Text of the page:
Amazon hires 100,000 workers to manage surge

Amazon hires 100,000 workers to manage surge

20 March 2020

Amazon says the coronavirus outbreak has caused a surge in online shopping, and now the online giant is adding 100,000 new full-time and part-time positions across the United States to keep up with the demand.

The jobs will be Amazon’s fulfillment centres and its delivery network.

“We are seeing a significant increase in demand, which means our labor needs are unprecedented for this time of year,” Amazon said in a blog post.

“We also know many people have been economically impacted as jobs in areas like hospitality, restaurants, and travel are lost or furloughed as part of this crisis. We want those people to know we welcome them on our teams until things return to normal and their past employer is able to bring them back,” said Amazon in a statement.

In the U.S., Amazon will also be adding an additional $2 USD per hour worked through April from its current rate of $15/hour or more, depending on the region, C$2 in Canada, £2 per hour in the UK, and approximately €2 per hour in many EU countries.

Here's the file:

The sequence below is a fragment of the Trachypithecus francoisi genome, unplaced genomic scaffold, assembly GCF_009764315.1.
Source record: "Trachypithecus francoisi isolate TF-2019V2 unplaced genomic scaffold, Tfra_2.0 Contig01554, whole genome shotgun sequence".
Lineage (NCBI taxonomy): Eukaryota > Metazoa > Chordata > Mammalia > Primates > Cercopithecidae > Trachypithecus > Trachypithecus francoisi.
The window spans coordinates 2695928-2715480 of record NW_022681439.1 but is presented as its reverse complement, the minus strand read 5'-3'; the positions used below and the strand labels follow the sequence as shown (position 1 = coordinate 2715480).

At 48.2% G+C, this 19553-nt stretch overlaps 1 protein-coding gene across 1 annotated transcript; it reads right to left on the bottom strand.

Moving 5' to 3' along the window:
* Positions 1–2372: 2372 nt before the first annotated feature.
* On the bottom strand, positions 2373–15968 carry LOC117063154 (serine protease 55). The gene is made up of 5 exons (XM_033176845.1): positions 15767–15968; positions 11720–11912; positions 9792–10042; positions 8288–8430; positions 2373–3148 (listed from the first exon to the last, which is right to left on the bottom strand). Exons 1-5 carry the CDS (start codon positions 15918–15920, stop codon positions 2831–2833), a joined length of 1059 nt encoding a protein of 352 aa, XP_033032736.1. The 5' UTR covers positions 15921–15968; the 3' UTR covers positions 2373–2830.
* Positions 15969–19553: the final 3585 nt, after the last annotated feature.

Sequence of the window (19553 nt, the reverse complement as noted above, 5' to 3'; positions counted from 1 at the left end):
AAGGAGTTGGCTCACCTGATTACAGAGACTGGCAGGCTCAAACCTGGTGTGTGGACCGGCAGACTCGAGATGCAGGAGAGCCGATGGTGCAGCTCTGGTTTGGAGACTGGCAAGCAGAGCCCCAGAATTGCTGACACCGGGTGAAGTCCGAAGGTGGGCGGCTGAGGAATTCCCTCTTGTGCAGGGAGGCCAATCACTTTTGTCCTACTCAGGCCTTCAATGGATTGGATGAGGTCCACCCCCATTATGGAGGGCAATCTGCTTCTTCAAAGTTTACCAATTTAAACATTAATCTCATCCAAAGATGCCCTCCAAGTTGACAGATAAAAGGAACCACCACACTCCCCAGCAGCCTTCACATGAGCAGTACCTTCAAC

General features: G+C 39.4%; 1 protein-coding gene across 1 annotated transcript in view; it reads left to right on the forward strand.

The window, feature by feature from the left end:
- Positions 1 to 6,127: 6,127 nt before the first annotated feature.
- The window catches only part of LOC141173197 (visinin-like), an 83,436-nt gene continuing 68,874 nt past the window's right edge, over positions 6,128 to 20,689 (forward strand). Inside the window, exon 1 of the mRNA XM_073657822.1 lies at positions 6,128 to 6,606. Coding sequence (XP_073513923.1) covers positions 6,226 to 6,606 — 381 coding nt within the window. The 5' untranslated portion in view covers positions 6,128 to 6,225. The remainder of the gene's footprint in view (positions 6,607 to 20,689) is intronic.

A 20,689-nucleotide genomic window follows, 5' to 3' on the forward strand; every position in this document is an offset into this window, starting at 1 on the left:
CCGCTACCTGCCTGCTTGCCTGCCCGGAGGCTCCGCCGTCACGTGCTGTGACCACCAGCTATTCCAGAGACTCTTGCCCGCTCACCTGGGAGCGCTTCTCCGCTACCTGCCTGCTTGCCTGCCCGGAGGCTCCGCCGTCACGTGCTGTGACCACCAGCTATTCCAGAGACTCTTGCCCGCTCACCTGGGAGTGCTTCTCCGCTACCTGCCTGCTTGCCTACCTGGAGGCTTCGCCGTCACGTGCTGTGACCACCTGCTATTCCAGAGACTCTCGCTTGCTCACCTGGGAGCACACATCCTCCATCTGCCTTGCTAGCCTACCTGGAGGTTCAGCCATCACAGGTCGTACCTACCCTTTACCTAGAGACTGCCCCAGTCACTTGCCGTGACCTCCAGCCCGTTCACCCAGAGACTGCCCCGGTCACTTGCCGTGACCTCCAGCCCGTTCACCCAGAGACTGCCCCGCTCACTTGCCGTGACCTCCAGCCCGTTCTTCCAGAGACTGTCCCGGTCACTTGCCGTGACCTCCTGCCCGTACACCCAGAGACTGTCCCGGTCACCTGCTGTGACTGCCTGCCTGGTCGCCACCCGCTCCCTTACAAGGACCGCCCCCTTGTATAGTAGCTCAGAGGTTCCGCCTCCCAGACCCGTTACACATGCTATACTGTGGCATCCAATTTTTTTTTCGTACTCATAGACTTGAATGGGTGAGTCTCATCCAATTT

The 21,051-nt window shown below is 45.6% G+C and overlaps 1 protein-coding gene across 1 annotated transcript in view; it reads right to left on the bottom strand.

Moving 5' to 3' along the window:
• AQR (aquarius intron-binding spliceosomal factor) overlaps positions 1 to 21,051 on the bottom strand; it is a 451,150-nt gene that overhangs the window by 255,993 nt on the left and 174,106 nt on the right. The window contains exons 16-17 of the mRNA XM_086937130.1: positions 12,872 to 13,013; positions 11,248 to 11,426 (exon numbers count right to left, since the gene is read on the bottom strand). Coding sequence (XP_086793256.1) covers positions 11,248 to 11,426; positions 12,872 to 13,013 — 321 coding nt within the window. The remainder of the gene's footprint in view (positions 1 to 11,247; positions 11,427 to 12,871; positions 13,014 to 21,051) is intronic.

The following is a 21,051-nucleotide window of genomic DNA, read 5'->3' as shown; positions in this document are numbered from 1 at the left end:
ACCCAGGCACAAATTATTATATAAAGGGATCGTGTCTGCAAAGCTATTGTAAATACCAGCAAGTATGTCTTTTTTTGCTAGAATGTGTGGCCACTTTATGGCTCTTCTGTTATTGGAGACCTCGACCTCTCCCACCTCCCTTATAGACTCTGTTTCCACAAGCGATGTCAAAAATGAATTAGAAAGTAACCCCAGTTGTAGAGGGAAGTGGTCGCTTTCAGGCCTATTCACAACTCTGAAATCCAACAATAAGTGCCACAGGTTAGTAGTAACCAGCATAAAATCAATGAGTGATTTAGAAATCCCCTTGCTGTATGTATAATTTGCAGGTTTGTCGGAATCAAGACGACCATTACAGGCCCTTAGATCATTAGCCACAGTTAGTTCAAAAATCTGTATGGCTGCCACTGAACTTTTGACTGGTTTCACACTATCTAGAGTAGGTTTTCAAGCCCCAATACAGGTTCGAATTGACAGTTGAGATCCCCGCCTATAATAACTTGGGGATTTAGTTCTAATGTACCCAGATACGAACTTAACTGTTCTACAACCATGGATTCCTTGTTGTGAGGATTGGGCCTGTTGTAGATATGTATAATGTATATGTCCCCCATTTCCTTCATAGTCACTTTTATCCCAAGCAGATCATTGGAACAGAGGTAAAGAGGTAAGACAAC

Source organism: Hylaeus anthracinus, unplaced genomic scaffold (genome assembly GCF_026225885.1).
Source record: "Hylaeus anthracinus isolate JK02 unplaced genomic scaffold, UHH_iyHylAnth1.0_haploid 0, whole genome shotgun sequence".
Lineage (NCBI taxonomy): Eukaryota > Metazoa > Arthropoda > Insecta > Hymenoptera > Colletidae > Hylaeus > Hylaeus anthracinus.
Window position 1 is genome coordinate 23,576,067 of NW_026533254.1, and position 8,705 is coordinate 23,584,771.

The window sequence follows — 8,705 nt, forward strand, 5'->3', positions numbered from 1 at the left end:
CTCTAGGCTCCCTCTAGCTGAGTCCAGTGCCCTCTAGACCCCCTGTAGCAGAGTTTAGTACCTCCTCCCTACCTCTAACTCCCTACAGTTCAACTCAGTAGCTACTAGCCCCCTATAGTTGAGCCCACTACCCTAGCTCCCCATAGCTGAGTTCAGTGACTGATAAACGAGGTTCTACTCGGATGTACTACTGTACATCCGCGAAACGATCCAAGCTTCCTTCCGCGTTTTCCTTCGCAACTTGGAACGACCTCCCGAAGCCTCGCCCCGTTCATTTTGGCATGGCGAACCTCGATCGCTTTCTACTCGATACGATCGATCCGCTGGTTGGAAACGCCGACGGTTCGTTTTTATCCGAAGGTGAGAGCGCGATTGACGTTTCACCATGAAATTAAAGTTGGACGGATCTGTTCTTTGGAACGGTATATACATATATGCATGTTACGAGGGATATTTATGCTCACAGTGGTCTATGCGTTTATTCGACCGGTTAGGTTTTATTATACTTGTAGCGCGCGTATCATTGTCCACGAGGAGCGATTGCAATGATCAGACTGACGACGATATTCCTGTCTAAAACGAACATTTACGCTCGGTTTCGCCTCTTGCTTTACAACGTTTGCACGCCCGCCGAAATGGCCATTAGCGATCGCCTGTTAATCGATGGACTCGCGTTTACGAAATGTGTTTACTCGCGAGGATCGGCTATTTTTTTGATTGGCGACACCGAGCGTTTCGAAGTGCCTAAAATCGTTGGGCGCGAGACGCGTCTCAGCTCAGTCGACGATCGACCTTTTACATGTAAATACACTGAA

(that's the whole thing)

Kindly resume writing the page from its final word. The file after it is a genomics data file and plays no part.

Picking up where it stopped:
Amazon is caught in an uncomfortable position. On the one hand, the company is providing a lifeline – some would even say an essential service – to shoppers who would rather not brave their local supermarket or big-box store. On the other hand, keeping operations going risks the health and lives of the lowest-paid members of Amazon’s workforce, the warehouse workers and drivers who are unable to work from home like their corporate colleagues.

At least five workers at warehouses in Europe have contracted the coronavirus, a sobering development for a company already struggling to deal with a spike in orders for food and household essentials from customers hunkering down at home.

Cases of COVID-19, have appeared at Amazon warehouses in Spain and Italy, two countries hard hit by the spreading disease. In both nations, the company has opted to keep the three facilities open, prompting criticism from unions that Amazon is putting sales ahead of worker safety; on Monday workers at Amazon’s main Italian logistics hub in Castel San Giovanni called for a strike.

Last week, the retail giant said it would provide up to two weeks of paid leave to hourly workers who get diagnosed with COVID-19 or get placed into quarantine. Amazon also allowed unlimited unpaid time off through March. In an online petition, some workers said the measures fell short, demanding paid sick leave for people without access to testing and diagnosis — as well as longer paid sick leave for those who are older 0r immunodeficient.